WASHINGTON -- The food industry breathed a collective sigh of relief late last week after Congress approved an omnibus appropriations bill containing a two-year delay in the implementation of mandatory country-of-origin labeling for meat, produce and peanuts.
The showdown occurred in the Senate, which after weeks of wrangling voted 65 to 28 Thursday for the delay. The House late last year approved an identical measure.
Against this backdrop, associations for various food-industry groups, as well as retailer and wholesaler organizations, agreed to craft their own voluntary country-of-origin program, and ultimately work with Congress to codify it into a law replacing the unpopular COOL legislation.
The groups involved in the effort -- the United Fresh Fruit and Vegetable Association, Food Marketing Institute, National Cattlemen's Beef Association, National Fisheries Institute, National Grocers Association and National Pork Producers Council -- have vowed to make their own program cost-effective, inclusive and driven by market demand. They plan to meet in the spring, possibly as early as February, to lay the groundwork for the program.
It would differ from the proposed legislation in several ways, according to representatives for the trade associations. First and foremost, the groups want to develop a program that will cost far less than the mandatory labeling program that the U.S. Department of Agriculture estimates could cost $3.9 billion in its first year of implementation alone.
The potential costs were not discussed last week as Senate Democrats and a handful of Republicans agitated for changes to a massive bill funding the federal government this year, which was already long overdue for a vote.
Senate Minority Leader Tom Daschle, D-S.D., led the charge against the COOL delay, saying the December discovery of a single cow in Washington state with mad cow disease underscored the need for country-of-origin labeling, since the animal was born in Canada.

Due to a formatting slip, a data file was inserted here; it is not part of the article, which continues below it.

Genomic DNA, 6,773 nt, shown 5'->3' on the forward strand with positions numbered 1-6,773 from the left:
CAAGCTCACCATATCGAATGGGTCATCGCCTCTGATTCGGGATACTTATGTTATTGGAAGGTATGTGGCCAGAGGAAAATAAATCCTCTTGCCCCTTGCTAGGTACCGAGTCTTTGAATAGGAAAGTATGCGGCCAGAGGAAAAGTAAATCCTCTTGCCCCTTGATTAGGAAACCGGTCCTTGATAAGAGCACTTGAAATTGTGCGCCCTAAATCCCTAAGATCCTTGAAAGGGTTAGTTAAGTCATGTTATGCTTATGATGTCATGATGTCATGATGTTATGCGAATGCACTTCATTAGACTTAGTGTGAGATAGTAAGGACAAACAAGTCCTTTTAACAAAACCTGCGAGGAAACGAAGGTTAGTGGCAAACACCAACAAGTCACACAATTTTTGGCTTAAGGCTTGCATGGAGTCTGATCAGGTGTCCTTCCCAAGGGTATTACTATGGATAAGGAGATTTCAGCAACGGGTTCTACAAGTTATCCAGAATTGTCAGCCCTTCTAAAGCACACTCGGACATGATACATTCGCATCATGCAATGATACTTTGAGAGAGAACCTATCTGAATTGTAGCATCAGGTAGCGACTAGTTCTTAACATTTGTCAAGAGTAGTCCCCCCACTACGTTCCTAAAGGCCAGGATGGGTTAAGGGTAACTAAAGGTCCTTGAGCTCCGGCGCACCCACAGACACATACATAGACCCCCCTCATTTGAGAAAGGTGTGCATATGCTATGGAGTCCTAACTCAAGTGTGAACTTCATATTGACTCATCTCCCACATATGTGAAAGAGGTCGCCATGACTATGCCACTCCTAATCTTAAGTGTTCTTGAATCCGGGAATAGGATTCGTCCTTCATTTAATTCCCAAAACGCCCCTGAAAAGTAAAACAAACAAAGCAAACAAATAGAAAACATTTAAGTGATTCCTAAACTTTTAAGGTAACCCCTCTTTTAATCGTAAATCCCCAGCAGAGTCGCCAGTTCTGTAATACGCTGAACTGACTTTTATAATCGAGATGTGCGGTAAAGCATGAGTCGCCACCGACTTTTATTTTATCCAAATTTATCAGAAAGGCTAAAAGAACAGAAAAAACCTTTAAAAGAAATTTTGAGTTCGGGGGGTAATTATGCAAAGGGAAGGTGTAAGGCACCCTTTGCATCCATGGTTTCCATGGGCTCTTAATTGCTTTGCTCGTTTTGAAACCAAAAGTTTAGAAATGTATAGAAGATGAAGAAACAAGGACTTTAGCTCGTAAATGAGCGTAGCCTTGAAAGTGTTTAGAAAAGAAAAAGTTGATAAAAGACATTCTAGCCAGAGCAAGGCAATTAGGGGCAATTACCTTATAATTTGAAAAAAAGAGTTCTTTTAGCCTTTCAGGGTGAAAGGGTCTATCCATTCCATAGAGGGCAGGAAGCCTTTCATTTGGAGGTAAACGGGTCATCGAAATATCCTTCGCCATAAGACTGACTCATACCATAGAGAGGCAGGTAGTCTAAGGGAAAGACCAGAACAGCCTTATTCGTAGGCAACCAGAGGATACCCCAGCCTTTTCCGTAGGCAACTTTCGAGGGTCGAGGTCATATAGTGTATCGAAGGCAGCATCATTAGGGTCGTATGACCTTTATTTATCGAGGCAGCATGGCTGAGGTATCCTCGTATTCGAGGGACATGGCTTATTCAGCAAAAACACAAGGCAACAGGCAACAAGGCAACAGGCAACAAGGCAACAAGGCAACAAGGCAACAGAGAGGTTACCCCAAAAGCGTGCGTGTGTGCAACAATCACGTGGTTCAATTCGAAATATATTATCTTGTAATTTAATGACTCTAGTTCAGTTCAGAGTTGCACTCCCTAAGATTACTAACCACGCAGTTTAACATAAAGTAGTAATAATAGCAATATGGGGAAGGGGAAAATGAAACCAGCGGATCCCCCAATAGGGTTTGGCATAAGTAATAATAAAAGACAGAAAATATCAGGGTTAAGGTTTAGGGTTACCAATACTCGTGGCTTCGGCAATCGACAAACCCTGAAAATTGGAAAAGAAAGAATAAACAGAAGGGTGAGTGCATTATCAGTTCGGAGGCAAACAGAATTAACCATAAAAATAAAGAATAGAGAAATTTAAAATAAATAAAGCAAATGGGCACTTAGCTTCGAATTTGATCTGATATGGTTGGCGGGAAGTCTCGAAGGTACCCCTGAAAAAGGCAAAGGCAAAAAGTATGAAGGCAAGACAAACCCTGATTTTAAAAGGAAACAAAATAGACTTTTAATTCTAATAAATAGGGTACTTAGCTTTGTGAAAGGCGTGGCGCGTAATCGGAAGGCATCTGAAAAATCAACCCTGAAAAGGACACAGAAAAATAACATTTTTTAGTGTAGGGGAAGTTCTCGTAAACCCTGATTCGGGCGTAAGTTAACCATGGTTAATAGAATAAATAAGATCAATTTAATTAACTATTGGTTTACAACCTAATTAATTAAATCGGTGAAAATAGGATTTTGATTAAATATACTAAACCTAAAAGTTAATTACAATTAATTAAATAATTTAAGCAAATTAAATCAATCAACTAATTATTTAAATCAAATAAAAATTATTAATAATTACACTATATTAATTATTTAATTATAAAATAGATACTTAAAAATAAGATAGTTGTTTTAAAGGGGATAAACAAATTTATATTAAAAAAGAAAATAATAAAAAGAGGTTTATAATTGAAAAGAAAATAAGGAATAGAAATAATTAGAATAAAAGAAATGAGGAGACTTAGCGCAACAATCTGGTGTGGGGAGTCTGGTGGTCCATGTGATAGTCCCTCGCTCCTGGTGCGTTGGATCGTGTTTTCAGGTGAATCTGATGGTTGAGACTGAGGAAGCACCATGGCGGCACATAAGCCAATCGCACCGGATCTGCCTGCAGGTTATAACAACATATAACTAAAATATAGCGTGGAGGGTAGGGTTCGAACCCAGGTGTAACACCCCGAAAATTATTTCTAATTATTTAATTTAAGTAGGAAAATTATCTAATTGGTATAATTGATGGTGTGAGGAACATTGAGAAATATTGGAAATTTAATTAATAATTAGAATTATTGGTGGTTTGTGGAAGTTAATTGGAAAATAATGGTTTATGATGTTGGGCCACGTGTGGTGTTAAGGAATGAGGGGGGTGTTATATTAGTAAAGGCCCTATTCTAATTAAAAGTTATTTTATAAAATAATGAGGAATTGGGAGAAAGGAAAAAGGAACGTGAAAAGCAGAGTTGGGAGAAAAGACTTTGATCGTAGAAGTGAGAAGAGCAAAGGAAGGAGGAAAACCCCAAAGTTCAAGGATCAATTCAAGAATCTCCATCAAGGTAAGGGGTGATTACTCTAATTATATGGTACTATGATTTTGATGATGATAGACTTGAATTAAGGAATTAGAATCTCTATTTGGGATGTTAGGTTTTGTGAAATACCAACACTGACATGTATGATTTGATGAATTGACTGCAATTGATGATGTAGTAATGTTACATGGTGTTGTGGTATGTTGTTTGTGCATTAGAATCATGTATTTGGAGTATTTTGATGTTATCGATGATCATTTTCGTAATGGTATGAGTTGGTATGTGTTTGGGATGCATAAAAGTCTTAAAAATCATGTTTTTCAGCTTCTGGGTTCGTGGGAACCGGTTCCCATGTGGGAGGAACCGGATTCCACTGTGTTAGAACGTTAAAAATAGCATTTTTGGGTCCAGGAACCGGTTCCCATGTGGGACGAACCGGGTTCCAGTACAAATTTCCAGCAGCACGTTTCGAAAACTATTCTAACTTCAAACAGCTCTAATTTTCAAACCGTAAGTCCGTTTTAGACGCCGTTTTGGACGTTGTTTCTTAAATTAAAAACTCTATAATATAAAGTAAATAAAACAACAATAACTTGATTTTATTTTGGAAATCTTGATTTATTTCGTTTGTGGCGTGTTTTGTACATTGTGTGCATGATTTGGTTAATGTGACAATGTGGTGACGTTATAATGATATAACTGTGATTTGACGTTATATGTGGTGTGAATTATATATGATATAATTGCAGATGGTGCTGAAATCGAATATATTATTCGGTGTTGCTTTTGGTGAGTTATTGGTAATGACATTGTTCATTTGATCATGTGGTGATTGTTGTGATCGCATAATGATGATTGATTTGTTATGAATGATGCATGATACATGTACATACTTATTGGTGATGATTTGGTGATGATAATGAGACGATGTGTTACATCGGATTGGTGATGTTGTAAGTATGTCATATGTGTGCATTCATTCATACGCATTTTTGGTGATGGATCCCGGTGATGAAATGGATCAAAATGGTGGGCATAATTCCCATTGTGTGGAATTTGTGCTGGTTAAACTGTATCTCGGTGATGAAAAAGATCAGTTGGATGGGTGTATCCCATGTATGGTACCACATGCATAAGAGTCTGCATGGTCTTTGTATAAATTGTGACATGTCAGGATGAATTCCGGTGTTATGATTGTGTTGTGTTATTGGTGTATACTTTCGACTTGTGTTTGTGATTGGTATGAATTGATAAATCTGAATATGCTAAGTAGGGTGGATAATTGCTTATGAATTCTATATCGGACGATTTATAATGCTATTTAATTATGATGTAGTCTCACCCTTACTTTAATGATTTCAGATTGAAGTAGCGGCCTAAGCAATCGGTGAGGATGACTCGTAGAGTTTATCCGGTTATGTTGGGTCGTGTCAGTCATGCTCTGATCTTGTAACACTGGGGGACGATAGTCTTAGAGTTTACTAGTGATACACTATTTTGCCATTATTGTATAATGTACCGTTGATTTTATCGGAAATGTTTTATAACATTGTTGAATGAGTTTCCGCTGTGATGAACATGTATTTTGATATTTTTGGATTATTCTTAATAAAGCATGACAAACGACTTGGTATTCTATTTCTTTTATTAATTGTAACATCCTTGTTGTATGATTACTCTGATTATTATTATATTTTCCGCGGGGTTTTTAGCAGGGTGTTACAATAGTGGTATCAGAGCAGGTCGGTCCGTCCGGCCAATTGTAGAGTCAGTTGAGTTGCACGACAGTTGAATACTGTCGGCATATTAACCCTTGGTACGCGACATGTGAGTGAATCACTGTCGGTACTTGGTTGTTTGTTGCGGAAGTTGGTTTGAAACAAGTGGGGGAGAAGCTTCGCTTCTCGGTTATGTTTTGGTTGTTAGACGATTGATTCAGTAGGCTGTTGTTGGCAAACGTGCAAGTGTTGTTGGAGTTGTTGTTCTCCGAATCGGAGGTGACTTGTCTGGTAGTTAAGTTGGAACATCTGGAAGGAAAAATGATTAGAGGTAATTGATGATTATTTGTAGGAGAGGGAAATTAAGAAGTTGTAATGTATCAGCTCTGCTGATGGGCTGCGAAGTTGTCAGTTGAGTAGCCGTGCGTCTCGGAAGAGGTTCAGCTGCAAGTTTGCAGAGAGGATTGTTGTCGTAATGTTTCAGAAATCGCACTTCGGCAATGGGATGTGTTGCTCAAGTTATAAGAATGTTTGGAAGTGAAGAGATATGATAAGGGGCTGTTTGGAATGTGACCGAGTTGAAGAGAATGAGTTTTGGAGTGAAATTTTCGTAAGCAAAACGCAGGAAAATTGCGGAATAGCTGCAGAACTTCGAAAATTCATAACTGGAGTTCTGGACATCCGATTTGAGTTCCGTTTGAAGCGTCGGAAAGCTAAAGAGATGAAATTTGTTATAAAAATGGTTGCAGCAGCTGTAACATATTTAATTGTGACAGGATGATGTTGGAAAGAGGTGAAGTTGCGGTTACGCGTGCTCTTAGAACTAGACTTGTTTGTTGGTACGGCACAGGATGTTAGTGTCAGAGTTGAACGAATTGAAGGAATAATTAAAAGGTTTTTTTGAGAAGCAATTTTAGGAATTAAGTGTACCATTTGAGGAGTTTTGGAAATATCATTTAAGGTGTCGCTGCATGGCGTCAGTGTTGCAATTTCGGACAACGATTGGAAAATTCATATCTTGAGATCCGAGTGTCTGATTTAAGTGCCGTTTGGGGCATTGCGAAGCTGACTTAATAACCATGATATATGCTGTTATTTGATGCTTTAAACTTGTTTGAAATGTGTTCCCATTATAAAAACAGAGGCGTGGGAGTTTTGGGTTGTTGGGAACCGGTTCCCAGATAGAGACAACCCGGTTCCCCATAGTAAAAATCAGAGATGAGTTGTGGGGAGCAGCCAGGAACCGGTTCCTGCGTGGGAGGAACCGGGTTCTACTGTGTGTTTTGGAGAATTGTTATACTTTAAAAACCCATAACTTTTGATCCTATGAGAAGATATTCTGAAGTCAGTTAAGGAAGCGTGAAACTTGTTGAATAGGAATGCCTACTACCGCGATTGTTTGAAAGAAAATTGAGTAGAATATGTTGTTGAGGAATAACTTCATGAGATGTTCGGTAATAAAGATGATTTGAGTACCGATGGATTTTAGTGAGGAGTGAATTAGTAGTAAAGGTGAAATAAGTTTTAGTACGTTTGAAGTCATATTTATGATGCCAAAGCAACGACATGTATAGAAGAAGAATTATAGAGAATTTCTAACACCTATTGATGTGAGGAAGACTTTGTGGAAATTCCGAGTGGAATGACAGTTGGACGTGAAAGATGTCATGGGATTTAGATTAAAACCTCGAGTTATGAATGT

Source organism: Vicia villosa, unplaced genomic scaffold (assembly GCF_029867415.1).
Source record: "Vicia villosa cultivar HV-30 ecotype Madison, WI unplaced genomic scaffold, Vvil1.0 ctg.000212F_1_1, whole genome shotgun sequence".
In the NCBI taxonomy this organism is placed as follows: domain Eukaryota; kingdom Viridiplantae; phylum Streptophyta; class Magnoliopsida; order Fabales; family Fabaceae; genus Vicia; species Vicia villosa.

However, the various challenges to the spending bill were beaten back, largely because opponent lawmakers admittedly had to vote for the overall spending bill because it contained funding for projects in their home districts. "It is regrettable we are faced with this choice," said Sen. Hillary Rodham Clinton, D-N.Y.
John Motley, senior vice president of government and public affairs at Food Marketing Institute here, said once opponents of a COOL delay "got over the initial shock that labeling has nothing to do with mad cow disease and protecting the American consumer, they stepped back" to approve the measure.
Tom Wenning, vice president and general counsel with the National Grocers Association, Arlington, Va., said the two-year COOL delay "sets the stage for us to pursue a voluntary program." Although he couldn't forecast whether there will be other mandatory labeling challenges, Wenning said support for a voluntary program, including from House Agriculture Committee Chairman Bob Goodlatte, R-Va., bodes well.
Lightening the recordkeeping requirements and building flexibility into the program are also major objectives for the associations.
"This current law has a huge paperwork burden that isn't necessary," said Tom Stenzel, president of UFFVA here. "A voluntary program would be far simpler."
The industry program also should give retailers options as far as how they could convey the country-of-origin information to consumers, he said. For example, beyond stickers and signs, retailers could consult in-store databases when approached by shoppers wondering about the origin of a particular item.
Many in the food industry believe there's extremely limited interest among consumers in knowing where their food comes from, so it would make sense to set up the voluntary program in markets where research indicates demand exists -- and consumers are willing to pay a premium for products marketed under a "raised in America" banner, according to Jon Caspers, president, National Pork Producers Council, Des Moines, Iowa. He envisions the voluntary program filling niches rather than being comprehensive. It should be set up to reward the producers who choose to participate, he said.
To make the program more inclusive, groups that were left out of the COOL legislation should be encouraged to get involved, representatives for the associations said. For instance, they would like to see participation from restaurants and other food-service operators.
"There's no reason a voluntary program couldn't apply to the food sold at restaurants," Caspers said.
The food-service segment would be a welcome addition, said a spokeswoman for National Cattlemen's Beef Association, Denver, which has been working for some time on a voluntary labeling initiative.
"We'd like to bring [restaurants] into this program," said Karen Batra, NCBA spokeswoman.
The poultry industry, also excluded under the COOL law, would be another good addition, she said. Leaving poultry out of the labeling program "makes no sense," Batra said.